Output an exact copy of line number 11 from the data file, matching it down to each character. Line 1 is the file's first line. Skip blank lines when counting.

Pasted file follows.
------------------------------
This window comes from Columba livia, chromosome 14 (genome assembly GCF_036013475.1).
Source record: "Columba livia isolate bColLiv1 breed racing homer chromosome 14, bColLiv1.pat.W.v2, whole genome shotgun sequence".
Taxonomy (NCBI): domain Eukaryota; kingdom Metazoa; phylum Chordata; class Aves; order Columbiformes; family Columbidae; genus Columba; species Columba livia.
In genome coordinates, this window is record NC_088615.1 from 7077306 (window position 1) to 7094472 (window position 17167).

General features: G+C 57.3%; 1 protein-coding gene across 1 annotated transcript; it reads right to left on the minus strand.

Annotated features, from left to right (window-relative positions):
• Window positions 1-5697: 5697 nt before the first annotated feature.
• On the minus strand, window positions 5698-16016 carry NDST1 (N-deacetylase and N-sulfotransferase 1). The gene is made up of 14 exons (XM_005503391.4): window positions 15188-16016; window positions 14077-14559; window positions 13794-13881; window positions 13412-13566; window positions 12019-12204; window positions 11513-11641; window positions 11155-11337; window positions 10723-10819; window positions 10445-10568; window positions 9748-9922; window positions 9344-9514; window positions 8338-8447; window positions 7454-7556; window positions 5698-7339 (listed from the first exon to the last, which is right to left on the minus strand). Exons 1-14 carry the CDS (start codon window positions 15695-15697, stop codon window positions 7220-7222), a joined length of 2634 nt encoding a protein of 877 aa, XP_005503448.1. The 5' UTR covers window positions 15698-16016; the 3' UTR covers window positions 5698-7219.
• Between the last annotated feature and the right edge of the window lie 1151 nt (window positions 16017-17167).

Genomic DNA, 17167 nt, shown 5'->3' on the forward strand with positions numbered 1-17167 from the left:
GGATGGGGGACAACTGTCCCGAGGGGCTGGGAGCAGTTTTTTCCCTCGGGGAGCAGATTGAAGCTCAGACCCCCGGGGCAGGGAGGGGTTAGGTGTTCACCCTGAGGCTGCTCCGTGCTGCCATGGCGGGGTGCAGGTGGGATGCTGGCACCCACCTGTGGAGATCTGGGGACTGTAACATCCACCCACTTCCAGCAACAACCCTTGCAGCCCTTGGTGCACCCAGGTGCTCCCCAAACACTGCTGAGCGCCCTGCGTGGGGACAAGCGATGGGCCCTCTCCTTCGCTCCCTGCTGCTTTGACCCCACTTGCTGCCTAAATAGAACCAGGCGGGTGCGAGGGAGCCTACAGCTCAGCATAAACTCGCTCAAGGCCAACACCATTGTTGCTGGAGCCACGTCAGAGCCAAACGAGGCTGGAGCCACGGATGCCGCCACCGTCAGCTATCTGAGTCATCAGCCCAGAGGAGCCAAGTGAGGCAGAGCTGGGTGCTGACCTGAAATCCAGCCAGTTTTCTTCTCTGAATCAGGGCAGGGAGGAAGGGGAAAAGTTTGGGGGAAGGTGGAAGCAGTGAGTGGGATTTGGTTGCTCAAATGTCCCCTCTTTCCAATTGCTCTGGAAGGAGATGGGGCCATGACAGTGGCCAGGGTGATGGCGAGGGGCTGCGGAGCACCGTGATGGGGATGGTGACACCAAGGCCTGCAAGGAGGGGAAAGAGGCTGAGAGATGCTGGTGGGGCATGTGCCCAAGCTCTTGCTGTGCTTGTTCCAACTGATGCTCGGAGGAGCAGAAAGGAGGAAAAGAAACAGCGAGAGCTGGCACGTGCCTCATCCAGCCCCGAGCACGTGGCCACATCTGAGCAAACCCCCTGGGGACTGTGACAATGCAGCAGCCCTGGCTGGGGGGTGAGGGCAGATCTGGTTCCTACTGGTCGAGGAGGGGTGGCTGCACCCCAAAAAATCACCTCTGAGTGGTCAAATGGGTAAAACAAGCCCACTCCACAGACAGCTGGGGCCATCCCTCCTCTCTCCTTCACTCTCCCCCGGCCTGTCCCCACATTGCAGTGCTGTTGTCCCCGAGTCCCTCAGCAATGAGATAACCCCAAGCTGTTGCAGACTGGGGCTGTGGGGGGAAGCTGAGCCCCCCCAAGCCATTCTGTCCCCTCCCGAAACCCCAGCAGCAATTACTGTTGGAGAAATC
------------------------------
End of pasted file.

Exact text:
GGATGGGGGACAACTGTCCCGAGGGGCTGGGAGCAGTTTTTTCCCTCGGGGAGCAGATTGAAGCTCAGACCCCCGGGGCAGGGAGGGGTTAGGTGTTCACCCTGAGGCTGCTCCGTGCTGCCATGGCGGGGTGCAGGTGGGATGCTGGCACCCACCTGTGGAGATCTGGGGACTGTAACATCCACCCACTTCCAGCAACAACCCTTGCAGCCCTTGGTGCACCCAGGTGCTCCCCAAACACTGCTGAGCGCCCTGCGTGGGGACAAGCGATGGGCCCTCTCCTTCGCTCCCTGCTGCTTTGACCCCACTTGCTGCCTAAATAGAACCAGGCGGGTGCGAGGGAGCCTACAGCTCAGCATAAACTCGCTCAAGGCCAACACCATTGTTGCTGGAGCCACGTCAGAGCCAAACGAGGCTGGAGCCACGGATGCCGCCACCGTCAGCTATCTGAGTCATCAGCCCAGAGGAGCCAAGTGAGGCAGAGCTGGGTGCTGACCTGAAATCCAGCCAGTTTTCTTCTCTGAATCAGGGCAGGGAGGAAGGGGAAAAGTTTGGGGGAAGGTGGAAGCAGTGAGTGGGATTTGGTTGCTCAAATGTCCCCTCTTTCCAATTGCTCTGGAAGGAGATGGGGCCATGACAGTGGCCAGGGTGATGGCGAGGGGCTGCGGAGCACCGTGATGGGGATGGTGACACCAAGGCCTGCAAGGAGGGGAAAGAGGCTGAGAGATGCTGGTGGGGCATGTGCCCAAGCTCTTGCTGTGCTTGTTCCAACTGATGCTCGGAGGAGCAGAAAGGAGGAAAAGAAACAGCGAGAGCTGGCACGTGCCTCATCCAGCCCCGAGCACGTGGCCACATCTGAGCAAACCCCCTGGGGACTGTGACAATGCAGCAGCCCTGGCTGGGGGGTGAGGGCAGATCTGGTTCCTACTGGTCGAGGAGGGGTGGCTGCACCCCAAAAAATCACCTCTGAGTGGTCAAATGGGTAAAACAAGCCCACTCCACAGACAGCTGGGGCCATCCCTCCTCTCTCCTTCACTCTCCCCCGGCCTGTCCCCACATTGCAGTGCTGTTGTCCCCGAGTCCCTCAGCAATGAGATAACCCCAAGCTGTTGCAGACTGGGGCTGTGGGGGGAAGCTGAGCCCCCCCAAGCCATTCTGTCCCCTCCCGAAACCCCAGCAGCAATTACTGTTGGAGAAATC